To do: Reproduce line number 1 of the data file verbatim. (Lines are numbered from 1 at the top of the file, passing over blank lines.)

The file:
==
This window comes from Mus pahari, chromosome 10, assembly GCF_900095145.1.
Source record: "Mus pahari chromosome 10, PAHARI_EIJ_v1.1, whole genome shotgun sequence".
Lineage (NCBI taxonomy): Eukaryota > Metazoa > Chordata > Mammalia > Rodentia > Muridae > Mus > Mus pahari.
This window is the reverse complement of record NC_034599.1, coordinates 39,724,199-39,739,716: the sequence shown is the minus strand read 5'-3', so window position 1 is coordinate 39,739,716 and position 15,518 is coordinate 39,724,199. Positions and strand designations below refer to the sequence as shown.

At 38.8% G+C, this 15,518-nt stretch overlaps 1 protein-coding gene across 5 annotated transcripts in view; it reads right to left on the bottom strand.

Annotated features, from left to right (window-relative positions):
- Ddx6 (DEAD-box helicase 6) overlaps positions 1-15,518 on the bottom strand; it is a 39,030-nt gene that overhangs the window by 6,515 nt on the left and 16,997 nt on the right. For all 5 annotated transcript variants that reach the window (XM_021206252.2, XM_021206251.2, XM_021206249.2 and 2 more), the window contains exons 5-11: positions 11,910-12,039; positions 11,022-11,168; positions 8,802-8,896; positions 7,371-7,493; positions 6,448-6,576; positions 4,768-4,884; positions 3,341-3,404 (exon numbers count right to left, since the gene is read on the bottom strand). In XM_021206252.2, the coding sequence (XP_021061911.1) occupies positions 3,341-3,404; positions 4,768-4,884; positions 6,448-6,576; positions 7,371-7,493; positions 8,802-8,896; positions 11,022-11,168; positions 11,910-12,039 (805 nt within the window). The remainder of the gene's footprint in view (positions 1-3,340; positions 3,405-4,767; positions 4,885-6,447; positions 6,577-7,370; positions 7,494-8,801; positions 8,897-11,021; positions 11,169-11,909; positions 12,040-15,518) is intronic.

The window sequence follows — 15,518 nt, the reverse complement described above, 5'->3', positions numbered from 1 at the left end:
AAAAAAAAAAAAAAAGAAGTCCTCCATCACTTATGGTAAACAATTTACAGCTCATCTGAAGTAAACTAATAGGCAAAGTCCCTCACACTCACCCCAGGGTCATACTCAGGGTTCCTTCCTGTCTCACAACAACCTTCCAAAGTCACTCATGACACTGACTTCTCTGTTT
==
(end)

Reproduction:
This window comes from Mus pahari, chromosome 10, assembly GCF_900095145.1.